What happens when you decide to scuttle the largest plane purpose-sunk for divers to date?
Announced last year, DiveBahrain’s 100,000 square meter (over 1 million square foot) Underwater Theme Park centres around the largest purpose-sunk plane wreck in the world. At over 70 metres (235 feet) long and nearly 20 meters (64 feet) high, this is no mean feat, and will create an incredible wreck for divers and marine life alike.
Last week, that plane was ready for launch, positioned on the bank of the lagoon in Amwaj, yellow flotation devices attached for the first stage of transportation to its new home. Within view of the media tent, the plane started its slow crawl; inching, literally, towards the sea.
While this happened, we were versed on the underwater theme park, and the journey the Boeing 747 had already taken to arrive here on the banks of the lagoon. Aimed at highlighting the importance of conservation, reconnecting with heritage, and increasing diving tourism in the region, this park will also include a smaller purpose-sunk wreck, a sculpture garden, reef balls and a replica of a traditional pearl merchant’s house.
Bahrain has a deep connection with diving, ‘Bahrain has always been known for its diving history… our economy was established on pearl diving. So diving, and the sea, is really entrenched into everything we do,’ explained Hamad Almahmeed, DiveBahrain organiser, during PADI’s Facebook live. So it makes sense for their new diving venture to reflect this heritage with a large scale pearl merchant house. The wind towers of the pearl merchant house will extend alongside the aircraft, and will extend off the sea floor by 12 meters (39 feet), placing them in the photic zone, which will allow the park to explore and experiment with coral nurseries.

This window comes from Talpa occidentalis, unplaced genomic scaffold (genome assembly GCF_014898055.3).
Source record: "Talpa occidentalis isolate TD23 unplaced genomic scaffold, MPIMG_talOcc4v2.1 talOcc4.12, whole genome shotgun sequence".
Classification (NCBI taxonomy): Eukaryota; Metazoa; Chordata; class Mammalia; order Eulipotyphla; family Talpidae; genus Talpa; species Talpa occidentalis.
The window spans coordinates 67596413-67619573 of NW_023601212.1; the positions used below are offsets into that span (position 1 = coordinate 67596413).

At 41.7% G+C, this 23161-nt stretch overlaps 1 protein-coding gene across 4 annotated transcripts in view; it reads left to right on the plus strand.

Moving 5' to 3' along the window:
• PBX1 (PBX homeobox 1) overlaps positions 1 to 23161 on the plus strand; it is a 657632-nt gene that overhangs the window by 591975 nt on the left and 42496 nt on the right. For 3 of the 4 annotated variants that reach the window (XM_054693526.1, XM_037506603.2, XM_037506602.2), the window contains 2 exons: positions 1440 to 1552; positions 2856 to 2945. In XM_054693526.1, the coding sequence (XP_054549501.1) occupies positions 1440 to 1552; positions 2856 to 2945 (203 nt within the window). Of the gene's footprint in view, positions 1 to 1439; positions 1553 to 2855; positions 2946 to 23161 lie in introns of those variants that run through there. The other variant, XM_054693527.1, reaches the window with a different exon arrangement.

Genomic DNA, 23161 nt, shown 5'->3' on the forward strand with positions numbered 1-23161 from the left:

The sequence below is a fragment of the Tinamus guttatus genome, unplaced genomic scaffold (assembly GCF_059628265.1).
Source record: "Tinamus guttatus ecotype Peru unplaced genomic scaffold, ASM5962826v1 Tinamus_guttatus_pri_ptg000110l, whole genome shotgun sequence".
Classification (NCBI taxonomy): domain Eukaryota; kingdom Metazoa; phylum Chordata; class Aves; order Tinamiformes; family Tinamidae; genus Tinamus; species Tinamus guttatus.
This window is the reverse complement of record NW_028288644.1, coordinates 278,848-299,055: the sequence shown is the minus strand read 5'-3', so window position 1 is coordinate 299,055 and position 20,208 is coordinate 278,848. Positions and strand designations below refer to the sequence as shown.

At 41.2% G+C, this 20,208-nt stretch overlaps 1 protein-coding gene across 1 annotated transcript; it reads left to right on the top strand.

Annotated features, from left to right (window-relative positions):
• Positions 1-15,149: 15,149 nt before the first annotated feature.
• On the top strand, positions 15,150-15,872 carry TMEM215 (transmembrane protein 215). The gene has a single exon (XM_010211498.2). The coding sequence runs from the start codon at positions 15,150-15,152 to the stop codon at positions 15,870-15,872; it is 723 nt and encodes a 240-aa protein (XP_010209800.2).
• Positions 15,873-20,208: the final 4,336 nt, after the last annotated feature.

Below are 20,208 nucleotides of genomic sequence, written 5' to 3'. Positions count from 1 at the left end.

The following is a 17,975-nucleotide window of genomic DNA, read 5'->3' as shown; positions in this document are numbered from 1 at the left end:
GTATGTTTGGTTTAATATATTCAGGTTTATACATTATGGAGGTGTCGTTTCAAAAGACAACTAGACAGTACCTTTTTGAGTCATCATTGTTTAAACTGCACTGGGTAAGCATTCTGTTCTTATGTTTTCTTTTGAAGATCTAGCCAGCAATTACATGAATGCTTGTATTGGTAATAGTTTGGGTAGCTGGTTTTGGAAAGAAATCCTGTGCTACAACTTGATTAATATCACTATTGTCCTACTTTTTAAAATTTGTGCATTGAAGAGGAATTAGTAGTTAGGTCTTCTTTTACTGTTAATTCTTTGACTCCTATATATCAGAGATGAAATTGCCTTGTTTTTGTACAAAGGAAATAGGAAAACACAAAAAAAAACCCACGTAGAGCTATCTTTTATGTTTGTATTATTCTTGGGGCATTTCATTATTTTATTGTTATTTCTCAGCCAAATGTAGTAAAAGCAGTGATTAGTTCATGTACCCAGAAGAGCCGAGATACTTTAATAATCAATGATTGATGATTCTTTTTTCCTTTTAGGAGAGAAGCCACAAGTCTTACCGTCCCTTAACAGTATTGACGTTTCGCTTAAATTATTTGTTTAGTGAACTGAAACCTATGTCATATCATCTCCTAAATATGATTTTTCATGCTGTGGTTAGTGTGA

Environmental welfare has been a major consideration in the preparation for the Boeing 747 scuttling, and theme park as a whole. Alongside the obvious positive impact of introducing large structures to host marine life and fish, the project hopes to establish a coral nursery and allow school and university students to use the park as a ‘live lab’ to further understand our impact on the aquatic environment.
Over the last eight months, the Boeing 747 went through an intense decontamination process, stripping out all wiring, all hydraulic, pneumatic and fuel systems, and all adhesives, insulation, plastics, rubbers, chemicals or other potential toxic substances that could be damaging to the aquatic environment it will soon call home. We learnt that they’d even gone so far as to remove every nut and bolt in the aircraft, cleaned, and then replaced them.
Watching the plane float in the Bahraini sea, guided by a Navy vessel and tug boat, and surrounded by a flotilla of other vessels was an incredible experience. Opening in August 2019, we can’t wait to head to the site for a dive.
In the future, you will be able to take a site-specific PADI Distinctive specialty course to ensure the best diving experience in this one-of-a-kind diver’s theme park. So be sure to check back on the blog for updates and videos from diving the wreck!
Contact a PADI Dive shop to organise your trip to Barhain now.